p.160: The society of intelligent minds is always an exclusive society; reading gives us easier entrance to it.  We cast on the inspired page an imploring glance that is not in vain; we are helped, paths are opened up to us; we are reassured, initiated; the work of God in rare minds is put to our account as well as to theirs; we grow through them; we are enriched through them.

p.164: An essential condition for profiting by our reading, whether of ordinary books or those of writers of genius, is to tend always to reconcile our authors instead of setting one against another.

p.166: There is a great revelation in discovering the hidden links that exist between ideas and systems the most dissimilar.

p.170: To develop wisdom was the first object of our education; it is still that of the education that we essay to provide for ourselves.  Without wisdom, what we take in would be worthless, it would be as useless as was the first when it was on the library shelf.

The Intellectual Life–Part 7

sertillangesRecently I reread the A.G. Sertillanges’s classic work on the life of the mind: The Intellectual Life: Its Spirit, Conditions, Methods.  Sertillanges (1863-1948) was a Catholic writer and a member of the Dominican Order.  He published The Intellectual Life in 1934.  Read the entire series here.

p.123: …the spirit should animate the worker; and we need first of all, before any special mode of its application, a spirit of earnestness.

p.124: The mind is like the airplane which can only keep aloft by going forward with all the power of its propeller.  To stop is to crash.  On the other hand, earnestness and tenacity can carry us beyond all forseen limits into regions undreamed of.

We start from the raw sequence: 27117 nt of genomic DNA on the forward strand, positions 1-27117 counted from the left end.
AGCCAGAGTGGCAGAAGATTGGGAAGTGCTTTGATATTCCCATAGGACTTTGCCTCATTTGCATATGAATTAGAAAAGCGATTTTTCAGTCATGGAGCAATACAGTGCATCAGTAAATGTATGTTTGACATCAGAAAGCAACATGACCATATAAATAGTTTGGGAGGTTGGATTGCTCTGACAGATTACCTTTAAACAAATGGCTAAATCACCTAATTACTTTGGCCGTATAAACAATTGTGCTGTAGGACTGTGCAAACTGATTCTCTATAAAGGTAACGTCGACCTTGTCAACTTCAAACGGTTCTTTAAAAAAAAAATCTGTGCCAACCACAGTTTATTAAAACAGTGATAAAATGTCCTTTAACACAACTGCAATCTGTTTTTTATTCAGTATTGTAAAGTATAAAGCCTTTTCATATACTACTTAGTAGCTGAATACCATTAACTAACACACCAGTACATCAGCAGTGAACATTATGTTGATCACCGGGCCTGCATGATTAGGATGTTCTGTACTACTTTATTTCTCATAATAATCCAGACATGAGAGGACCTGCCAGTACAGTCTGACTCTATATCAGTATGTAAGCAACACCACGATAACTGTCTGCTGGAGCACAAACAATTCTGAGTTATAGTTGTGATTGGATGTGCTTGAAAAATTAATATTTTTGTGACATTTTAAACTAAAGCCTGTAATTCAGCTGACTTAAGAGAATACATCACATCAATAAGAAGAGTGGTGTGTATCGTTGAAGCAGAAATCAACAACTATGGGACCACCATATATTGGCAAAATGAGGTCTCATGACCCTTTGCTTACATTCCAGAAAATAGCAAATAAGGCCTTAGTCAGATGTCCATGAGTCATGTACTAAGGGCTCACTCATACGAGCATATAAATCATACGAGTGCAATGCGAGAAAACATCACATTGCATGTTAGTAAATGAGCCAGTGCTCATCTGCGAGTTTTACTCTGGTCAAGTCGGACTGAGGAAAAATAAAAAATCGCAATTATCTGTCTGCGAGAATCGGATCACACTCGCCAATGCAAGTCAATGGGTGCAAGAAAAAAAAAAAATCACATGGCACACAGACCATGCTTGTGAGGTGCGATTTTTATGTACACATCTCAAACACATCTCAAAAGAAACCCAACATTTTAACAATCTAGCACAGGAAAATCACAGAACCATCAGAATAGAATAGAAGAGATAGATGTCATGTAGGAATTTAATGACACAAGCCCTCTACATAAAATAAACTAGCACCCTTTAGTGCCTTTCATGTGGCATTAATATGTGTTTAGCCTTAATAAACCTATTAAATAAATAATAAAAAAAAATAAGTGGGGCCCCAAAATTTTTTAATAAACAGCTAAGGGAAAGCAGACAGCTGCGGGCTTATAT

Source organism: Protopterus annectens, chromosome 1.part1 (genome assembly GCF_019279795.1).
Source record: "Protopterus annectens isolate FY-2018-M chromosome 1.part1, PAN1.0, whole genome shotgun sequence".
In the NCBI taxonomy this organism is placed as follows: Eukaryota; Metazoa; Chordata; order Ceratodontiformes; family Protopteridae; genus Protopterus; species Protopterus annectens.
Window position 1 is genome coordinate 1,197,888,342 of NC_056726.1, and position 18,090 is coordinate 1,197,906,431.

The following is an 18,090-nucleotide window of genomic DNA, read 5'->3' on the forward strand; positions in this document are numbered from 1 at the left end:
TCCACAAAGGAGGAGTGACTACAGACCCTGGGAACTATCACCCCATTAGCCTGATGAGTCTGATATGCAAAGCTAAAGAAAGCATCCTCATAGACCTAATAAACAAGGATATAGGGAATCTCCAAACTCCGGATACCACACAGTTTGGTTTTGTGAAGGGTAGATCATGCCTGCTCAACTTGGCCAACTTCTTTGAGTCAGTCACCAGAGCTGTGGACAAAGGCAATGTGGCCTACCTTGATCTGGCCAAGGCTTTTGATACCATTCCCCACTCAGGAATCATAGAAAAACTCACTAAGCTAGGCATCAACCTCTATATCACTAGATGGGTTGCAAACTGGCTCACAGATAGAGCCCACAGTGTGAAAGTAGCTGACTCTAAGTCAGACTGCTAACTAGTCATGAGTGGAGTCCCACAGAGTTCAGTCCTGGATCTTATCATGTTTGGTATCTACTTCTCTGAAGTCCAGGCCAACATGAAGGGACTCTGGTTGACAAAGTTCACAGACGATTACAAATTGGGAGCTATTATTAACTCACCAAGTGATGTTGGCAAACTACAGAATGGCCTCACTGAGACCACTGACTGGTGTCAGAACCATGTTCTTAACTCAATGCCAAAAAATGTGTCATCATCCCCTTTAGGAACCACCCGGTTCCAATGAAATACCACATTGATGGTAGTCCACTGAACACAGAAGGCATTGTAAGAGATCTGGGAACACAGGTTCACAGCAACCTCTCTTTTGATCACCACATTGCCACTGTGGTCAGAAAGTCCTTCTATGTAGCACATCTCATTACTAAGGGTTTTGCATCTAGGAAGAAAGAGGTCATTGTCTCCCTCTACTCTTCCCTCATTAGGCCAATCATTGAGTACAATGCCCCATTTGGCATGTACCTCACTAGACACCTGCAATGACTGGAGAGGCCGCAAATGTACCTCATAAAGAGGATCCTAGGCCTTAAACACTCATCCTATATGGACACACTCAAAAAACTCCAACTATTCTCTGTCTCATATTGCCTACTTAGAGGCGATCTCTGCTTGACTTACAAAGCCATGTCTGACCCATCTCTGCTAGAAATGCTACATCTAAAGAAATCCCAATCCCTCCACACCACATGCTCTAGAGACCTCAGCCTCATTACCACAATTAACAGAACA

p.125: To know, to seek, to know more and to start afresh to seek more, is the life of a person devoted to truth, just as to make more money, whatever his or her fortune, is the aim of the miser.  The intellectual who is sincere says every day to the God of truth: “The zeal of Thy house hath eaten me up.”

p.127: …let your soul be all intent on whatever it is that is established in your mind as a dominant, wholly absorbing idea.  Make an orderly series of your different studies, so as to throw yourself into them completely.  Let each task take entire hold of you, as if it were the only one.

p.127-28: We must allow each thing its separate place, do it in its own time, provide all the conditions necessary for the work, devote to it the fullest resources at our disposal, and once it has been brought to a successful issue, pass on quietly to something else.

p.131: Study might be defined by saying that it is God becoming conscious in us of His work

p.141: …a sense of mystery must remain, even after our maximum effort and even after truth has seemed to smile on us.  Those who think that they understand everything prove by that alone that they have grasped nothing.

The Intellectual Life–Part 5

sertillangesRecently I reread the A.G. Sertillanges’s classic work on the life of the mind: The Intellectual Life: Its Spirit, Conditions, Methods.  Sertillanges (1863-1948) was a Catholic writer and a member of the Dominican Order.  He published The Intellectual Life in 1934.  Read the entire series here.

p.82: But sleep itself is a worker, a partner of the daily toil; we can make its forces serve us, utilize its laws, profit by that filtering process, that clarification which takes place during the self-surrender of the night…When you wake, you find the collaboration of sleep all performed and recorded. The work of the previous day appears to you in a clearer light; a new path a virgin region lies before you; some relationship of ideas, of facts, of expressions, some happy comparison or illuminating image, a whole passage perhaps or a plan ready to be realized, will have surged into your consciousness.

p. 83: Have at hand a notebook or a box of slips.  Make a note without waking up too fully, without turning on the light, if possible, then fall back into the shadows.

p. 84: At other times, it is in the morning on first awaking, that the flashes comes…Take a good look at this utterly new spectacle, and do not lose a moment before fixing its broad outlines; note down its leading features, its turning points, enough to determine all the details when you have time to come back to it.  Every thinker has experienced instances of early morning lucidity that are sometimes surprising, almost miraculous.